Last July Rhode Island legislators responded to the staggering number of statewide opioid overdoses by signing a bill that will allow the state to open independently operated harm reduction centers as part of a two-year pilot program. A similar program in New York City provides safe, supervised locations for people to use intravenous drugs and—in many cases—begin the long journey toward treatment and recovery.
Building on insights from two NIH-funded studios that RISD’s Center for Complexity (CfC) facilitated over the past year and working in collaboration with the Center for Biomedical Research Excellence on Opioids and Overdose based at Rhode Island Hospital, RISD students enrolled in a spring studio called Design Beyond Crisis imagined configurations of products, services, environments, systems and materials for the state’s pilot harm reduction centers. Their goal was to bring compassion into the complexities of managing these sites within a fractured and uneven system of care and to overcome the stigma that negatively impacts their design.
“The creation of new regulations and new modes of implementation must be rooted in creative ideas and considerations,” says CfC Executive Director Justin W. Cook. “We have an opportunity here to do something that could dramatically reduce the harm inflicted by the approaches that came before.”
Senior Lead Tim Maly and recovery specialists Jon Soske led a daylong workshop in late April to shake loose untested ideas specifically tied to the entrances and exits of future harm reduction centers as well as notions of protection. “RISD students can ask surprising questions and come to insights that people working in the field can’t see because they’re too close to the problem,” Maly explains.
As the spring semester came to a close, students presented their final proposals to a team of reviewers, including Soske, Rhode Island Senator Joshua Miller, RN Leigh Hubbard and fellow healthcare and recovery specialists Tyrone McKinney and Cassie Sutton Coats. Cook launched the session with a reminder for jurists to “critique what is and what could be. Ask yourselves what questions these projects raise and how the state might address them going forward,” he added.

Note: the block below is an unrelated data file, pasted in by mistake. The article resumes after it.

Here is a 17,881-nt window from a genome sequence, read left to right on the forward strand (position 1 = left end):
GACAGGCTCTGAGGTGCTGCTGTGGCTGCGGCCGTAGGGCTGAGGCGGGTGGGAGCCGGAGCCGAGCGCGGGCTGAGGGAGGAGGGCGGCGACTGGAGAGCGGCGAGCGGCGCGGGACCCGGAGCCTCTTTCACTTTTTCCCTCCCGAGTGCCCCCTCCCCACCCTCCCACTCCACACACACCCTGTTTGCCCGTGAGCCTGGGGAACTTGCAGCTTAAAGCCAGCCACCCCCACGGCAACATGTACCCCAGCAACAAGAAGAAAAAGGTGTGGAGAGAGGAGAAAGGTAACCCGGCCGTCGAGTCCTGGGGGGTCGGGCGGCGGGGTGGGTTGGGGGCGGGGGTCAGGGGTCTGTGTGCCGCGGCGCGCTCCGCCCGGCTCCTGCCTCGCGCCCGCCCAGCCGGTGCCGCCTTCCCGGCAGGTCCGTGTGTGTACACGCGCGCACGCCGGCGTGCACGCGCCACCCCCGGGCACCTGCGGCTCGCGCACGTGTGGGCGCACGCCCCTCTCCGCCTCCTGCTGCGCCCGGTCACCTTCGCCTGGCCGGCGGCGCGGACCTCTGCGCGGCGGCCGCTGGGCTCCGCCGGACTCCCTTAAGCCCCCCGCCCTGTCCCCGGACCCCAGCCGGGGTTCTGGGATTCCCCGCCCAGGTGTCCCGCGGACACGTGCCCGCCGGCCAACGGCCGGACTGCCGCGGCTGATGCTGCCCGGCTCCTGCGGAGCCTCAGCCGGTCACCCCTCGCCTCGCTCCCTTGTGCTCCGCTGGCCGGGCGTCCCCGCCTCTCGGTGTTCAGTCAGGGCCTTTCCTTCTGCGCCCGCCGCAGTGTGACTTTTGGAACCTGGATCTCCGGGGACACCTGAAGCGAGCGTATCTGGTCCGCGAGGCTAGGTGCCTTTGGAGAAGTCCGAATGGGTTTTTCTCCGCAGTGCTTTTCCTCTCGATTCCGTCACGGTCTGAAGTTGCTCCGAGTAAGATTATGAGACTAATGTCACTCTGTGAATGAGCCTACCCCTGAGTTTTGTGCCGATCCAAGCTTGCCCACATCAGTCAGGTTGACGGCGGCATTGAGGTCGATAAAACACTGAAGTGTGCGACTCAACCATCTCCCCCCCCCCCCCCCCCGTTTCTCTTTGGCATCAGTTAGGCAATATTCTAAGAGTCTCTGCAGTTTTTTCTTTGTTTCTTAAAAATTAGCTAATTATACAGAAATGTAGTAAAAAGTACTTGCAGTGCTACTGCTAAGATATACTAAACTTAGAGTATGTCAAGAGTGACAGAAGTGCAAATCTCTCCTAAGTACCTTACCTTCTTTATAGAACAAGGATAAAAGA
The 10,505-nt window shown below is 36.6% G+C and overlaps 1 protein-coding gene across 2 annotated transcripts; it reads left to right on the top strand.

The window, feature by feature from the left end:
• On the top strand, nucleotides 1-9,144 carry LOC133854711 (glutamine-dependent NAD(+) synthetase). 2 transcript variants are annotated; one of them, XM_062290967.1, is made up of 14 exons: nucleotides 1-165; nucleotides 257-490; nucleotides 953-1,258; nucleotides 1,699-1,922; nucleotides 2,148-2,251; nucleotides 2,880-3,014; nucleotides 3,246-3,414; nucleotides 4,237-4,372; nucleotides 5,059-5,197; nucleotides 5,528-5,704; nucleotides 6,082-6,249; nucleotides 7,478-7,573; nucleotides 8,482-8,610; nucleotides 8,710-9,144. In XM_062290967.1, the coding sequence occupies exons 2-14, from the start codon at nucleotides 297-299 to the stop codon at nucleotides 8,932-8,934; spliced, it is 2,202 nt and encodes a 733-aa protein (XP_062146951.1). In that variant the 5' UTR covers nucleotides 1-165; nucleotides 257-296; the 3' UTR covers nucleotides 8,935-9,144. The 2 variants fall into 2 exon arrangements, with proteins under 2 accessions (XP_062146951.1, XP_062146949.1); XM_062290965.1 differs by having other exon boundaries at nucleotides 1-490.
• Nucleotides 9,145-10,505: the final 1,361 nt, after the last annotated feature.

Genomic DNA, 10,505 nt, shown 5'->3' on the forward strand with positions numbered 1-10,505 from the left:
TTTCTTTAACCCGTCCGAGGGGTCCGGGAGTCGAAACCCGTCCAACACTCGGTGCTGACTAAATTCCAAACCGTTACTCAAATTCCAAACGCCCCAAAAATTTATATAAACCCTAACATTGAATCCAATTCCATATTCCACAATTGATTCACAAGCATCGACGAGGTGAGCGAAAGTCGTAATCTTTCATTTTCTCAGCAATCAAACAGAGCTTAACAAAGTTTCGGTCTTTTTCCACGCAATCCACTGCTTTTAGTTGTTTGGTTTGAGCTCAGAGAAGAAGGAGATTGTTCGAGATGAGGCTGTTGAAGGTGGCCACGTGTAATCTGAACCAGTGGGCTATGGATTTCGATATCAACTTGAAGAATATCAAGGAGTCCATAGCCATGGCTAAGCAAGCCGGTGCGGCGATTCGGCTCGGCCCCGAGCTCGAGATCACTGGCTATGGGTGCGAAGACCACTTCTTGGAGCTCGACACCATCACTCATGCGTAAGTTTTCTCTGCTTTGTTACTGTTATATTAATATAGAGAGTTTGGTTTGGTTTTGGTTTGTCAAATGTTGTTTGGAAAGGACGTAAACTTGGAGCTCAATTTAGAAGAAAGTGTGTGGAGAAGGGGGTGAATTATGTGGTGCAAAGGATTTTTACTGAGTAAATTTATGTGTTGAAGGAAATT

Graduating senior Amy Qu 22 ID kicked things off with a series of drug testing strips that would allow users to know exactly what they were injecting and whether or not the deadly additive fentanyl was present. She proposes Safe and Sound bracelets incorporating test strips that would be distributed to everyone attending music festivals and other events where drug overdoses are common. The key element to her designs is user-friendly instructions written for non-scientists.
“Fentanyl test strips are one of the best tools we have in overdose prevention,” Qu notes. “Until drug users gain access to a safe supply, these tests will allow them to make more informed choices. And distributing them to everyone would help to destigmatize them.”
Rising senior Yangchuan (Victor) Deng 23 IA also focused on destigmatizing services and tools designed for opioid users and envisioned a digital app similar to Yelp that would help people locate existing harm reduction centers in their neighborhoods and help government agencies determine where to build new ones. He was struck by the absence of apps addressing such a serious issue when he recently did an online search, in contrast to the dozens of apps available for niche hobbies like bird watching.
Called Safe Space, Deng’s app would also provide a centralized location for gathering and analyzing data related to the opioid epidemic, which is currently scattered. “This kind of information is crucial for saving lives,” he says. “And the system is very scalable and could become a nationwide resource.”
Grad student Meng Su MDes 23 used her expertise in interior architecture to conceive a highly speculative mobile harm reduction center raising questions about the tradeoffs between providing safety and privacy. And Yuting Sun MDes 23 focused on adaptive reuse, envisioning a new purpose for Providence’s Cathedral Square neighborhood, which is home to several churches. His design would incorporate a greenhouse, a co-working space and a café. “I see the chapel as a bridge linking the other buildings and also creating community so that users are not so isolated,” he explains.
A project by Mary Byrnes 22 IA makes use of a vacant CVS pharmacy in Providence’s Kennedy Plaza, a hotspot for drug use and overdose. Her design features mixed programming so users could enter and exit without being surveilled, and warm wood tones and organic shapes to promote comfort. “The architecture you’re suggesting supports the idea that drug users can be integrated into society,” Soske noted at the crit.
Shravan Rao MDes 23 also honed in on Kennedy Plaza, proposing public art that could begin there and radiate throughout the city, helping to destigmatize opioid use and educate the public. “The key question I’m asking is how a design intervention can be deployed to initiate dialogue,” he explains.
Now that the spring semester is over, the CfC team is working with sponsor Infosys on next steps for implementing the student designs. “A team of Infosys UX/UI designers are going to build the app that Victor proposed, and we’ll see where it goes from there,” says Cook. “Our hope is that other outcomes from the studio will also inform the work of the organizations here in Rhode Island doing this work. Opioid addiction is here for the long term, so we need to figure out as a society how we’re going to respond.”
—Simone Solondz / photos by Jo Sittenfeld MFA 08 PH